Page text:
Does the population share of rule-of-thumb consumers matter for the size of the fiscal multiplier?

Why is it interesting?
This comparison evaluates the sensitivity of fiscal policy effects to the parameters governing household consumption choices. It compares the effects of government spending depending on the share of Keynesian-style rule-of-thumb households (w) – those that simply consume all current disposable income. Three cases are considered – share of 0 percent (all consumers are forward-looking and base their decision on expected life-time income), 26.5 percent (estimated value within the model) and 50 percent (an upper limit of estimates found in the literature on the U.S. economy).

What to do on the MMB?
Go to "Menu" > "Edit Rules/Models" and click the plus icon to add two additional models (in this example, US_CCTW100 and US_CCTW100265). Then copy the json and the mod file from US_CCTW10 and paste them in the two new models. Change model names in the json and mod files of the two new models. Set "omega" to 0 and 0.265 in the mod file of US_CCTW100 and US_CCTW100265 respectively. Click "Save" every time a change is made.
  • Models: US_CCTW10, US_CCTW100, US_CCTW100265
  • Policy Rules: Model specific rule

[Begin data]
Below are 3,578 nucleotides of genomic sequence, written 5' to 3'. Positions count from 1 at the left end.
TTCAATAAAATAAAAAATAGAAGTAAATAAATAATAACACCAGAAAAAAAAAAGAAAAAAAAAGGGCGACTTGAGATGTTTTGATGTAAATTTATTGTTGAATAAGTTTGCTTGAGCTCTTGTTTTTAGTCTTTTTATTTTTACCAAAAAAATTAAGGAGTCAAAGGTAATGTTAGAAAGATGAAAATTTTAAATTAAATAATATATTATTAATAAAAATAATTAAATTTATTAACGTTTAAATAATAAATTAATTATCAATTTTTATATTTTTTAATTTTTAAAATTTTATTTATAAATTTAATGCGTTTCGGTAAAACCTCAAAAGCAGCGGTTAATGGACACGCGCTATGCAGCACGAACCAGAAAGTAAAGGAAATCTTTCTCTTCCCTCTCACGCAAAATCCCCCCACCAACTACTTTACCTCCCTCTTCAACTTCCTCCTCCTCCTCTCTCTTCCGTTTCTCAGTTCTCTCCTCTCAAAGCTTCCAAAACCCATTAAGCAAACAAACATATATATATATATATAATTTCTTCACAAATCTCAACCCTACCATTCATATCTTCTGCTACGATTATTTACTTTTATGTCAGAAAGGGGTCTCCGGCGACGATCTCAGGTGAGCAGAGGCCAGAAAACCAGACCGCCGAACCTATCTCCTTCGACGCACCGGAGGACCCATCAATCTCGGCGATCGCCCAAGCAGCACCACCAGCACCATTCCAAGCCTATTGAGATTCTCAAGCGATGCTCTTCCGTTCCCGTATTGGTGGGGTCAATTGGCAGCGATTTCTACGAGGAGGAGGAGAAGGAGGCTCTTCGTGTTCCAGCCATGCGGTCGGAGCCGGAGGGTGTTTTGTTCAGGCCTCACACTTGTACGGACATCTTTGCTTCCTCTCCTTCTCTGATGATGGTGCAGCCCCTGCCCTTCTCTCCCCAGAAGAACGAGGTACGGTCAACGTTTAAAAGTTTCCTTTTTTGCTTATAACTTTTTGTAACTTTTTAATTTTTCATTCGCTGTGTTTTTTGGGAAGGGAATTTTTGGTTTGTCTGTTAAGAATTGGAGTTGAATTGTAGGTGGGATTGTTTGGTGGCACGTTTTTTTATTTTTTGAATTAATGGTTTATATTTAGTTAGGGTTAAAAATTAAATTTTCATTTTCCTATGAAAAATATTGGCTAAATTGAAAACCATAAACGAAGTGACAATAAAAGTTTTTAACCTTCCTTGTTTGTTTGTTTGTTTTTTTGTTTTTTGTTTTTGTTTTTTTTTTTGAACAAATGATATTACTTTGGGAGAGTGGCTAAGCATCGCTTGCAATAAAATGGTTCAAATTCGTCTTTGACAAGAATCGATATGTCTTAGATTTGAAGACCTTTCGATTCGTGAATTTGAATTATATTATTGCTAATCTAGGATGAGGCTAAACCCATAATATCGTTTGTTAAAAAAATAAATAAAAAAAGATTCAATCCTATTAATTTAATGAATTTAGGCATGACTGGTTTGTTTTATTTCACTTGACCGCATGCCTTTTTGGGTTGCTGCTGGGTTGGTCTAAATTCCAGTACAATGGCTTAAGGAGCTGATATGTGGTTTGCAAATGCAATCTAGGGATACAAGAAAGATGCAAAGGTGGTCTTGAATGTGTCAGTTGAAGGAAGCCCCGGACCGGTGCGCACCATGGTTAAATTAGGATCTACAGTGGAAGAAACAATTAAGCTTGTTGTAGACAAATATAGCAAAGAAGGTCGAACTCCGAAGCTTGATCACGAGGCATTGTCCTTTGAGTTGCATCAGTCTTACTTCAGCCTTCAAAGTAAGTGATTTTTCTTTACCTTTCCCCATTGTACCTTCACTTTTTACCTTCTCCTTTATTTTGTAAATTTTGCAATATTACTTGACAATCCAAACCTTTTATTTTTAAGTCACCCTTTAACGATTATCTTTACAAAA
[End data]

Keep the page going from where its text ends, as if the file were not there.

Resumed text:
• Shocks: Fiscal Policy Shock
  • Variables: Inflation, Interest, Output

What is interesting?
The effect on GDP increases with the population share of rule-of-thumb consumers. Yet, the quantitative differences in the GDP impact of the fiscal shock are not very large. The reason is that a crowding-out effect becomes more pronounced with a larger share of rule-of-thumb consumers. In response to higher GDP and higher inflation, the central bank raises the nominal interest rate (real interest rate rises as well, consequently) and by a larger amount for higher values of w. Higher real rates reduce demand for investment purposes and incentivize forward-looking households to postpone consumption. Therefore, the expansion in government spending crowds out private spending on investment and consumption.

Reference: Afanasyeva E., Kuete M., Wieland V. & Yoo J. (2016)
Edited by Milivojevic L.